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Why FAA Registration Might Not Make Drones Much Safer

Thursday is the last day drone operators can register their device without paying a $5 fee.

The hundreds of thousands of Americans who bought a drone in 2015 face a key deadline Thursday. It's the last day they can comply with a Federal Aviation Administration mandate that they register their device without paying a $5 fee.

But one day ahead of the deadline, it appears that a sizable percentage of drones will not be registered. What's more, experts say it's not at all clear that even a successful effort will achieve the agency's goal of preventing a disaster from the reckless use of one of these devices.

The FAA requires consumers to register unmanned aerial systems, or UAS, that weigh between 0.55 and 55 pounds. The rules aim to keep track of the booming technology and prevent potentially dangerous flights around planes, airports and public events.

Earlier this month, FAA Administrator Michael Huerta said the agency was "encouraged" by registrations, which topped at least 180,000 as of Jan. 6. Users registered for free for the first month, but pay a $5 fee if they sign up after midnight Thursday.

While the charge is modest, it adds a potential hurdle to the already difficult process of getting users to register and understand how to properly use a drone.

"I have significant reservations about the effectiveness of the registration process, though something is better than nothing," said Troy Rule, an associate professor of law at Arizona State University who studies airspace regulation.

The Consumer Technology Association estimated 700,000 drones would ship last year, a 63 percent increase from 2014. The registration process came in response to that increase and hundreds of "close calls" between drones and commercial aircraft.

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Drone owners who fail to sign up could face criminal and civil penalties.

"Simply put, registration is all about safety," Huerta said this month at the Consumer Electronics Show in Las Vegas. "It provides us with a key opportunity to educate the new generation of airspace users that as soon as they start flying outside, they're pilots."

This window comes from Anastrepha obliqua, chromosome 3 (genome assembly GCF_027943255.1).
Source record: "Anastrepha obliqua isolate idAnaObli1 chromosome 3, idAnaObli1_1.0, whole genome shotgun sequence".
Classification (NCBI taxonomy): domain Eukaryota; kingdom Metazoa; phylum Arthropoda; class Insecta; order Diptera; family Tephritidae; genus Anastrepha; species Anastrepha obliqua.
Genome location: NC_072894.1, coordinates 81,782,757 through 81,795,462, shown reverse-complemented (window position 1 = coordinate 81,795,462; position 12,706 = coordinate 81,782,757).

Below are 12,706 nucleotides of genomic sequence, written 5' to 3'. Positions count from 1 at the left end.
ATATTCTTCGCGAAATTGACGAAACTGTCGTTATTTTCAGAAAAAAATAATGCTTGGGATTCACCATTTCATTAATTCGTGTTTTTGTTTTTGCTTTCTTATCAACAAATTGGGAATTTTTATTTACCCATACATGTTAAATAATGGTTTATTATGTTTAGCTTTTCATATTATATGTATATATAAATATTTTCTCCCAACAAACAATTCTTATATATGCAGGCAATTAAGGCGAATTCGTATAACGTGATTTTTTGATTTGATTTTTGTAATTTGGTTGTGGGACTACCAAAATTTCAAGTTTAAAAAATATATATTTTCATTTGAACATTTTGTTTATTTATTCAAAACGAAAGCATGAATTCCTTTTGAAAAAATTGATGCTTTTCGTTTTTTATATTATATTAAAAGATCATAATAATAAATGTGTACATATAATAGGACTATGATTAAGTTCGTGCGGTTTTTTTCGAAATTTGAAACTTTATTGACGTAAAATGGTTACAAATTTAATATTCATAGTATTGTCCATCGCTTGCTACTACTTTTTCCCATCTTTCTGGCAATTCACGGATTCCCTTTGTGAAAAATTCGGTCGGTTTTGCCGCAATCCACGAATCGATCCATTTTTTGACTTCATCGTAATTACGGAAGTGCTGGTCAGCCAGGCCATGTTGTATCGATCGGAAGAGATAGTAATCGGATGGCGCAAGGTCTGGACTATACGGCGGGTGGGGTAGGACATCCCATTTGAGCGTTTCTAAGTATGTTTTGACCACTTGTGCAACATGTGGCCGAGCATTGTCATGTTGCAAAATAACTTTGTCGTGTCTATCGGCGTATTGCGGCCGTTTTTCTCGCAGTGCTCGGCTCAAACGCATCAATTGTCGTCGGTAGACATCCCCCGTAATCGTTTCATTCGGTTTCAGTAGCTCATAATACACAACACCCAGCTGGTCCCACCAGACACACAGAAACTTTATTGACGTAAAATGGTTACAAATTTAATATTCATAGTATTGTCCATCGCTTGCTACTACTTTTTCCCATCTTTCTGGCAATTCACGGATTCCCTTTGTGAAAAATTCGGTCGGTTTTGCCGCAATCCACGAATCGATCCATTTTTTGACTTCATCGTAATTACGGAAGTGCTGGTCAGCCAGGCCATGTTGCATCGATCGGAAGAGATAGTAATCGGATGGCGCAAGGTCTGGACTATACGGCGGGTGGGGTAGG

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But Rule said the registration program, while a step in the right direction, may not give pilots enough flight training.

When users sign up, they receive some guidelines, such as keeping aircraft within their line of sight or not flying over crowds. Leading drone producers such as DJI and Parrot have also included safe flying instructions in their packaging.

Still, the FAA does not require UAS owners to take a test to prove their knowledge, whether written or practical like driver's license exams.

"The FAA has done a good job of making its stuff pretty user friendly. But it's hard to say how effective that's going to be, given there's no test of any kind," Rule said.

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While the FAA believes the registration rate has been strong so far, hundreds of thousands of drones remain unregistered. The fee that takes effect Thursday may not help.

Rule contended that the $5 charge may only have a "small effect." But when the rules were drafted last year, the Consumer Technology Association argued that fees could deter registration.

"Even a small fee — essentially a drone tax — could undermine the FAA's objective of widespread compliance," the organization said in a statement.

It said a fee could ultimately hinder efforts to associate a drone with a single owner.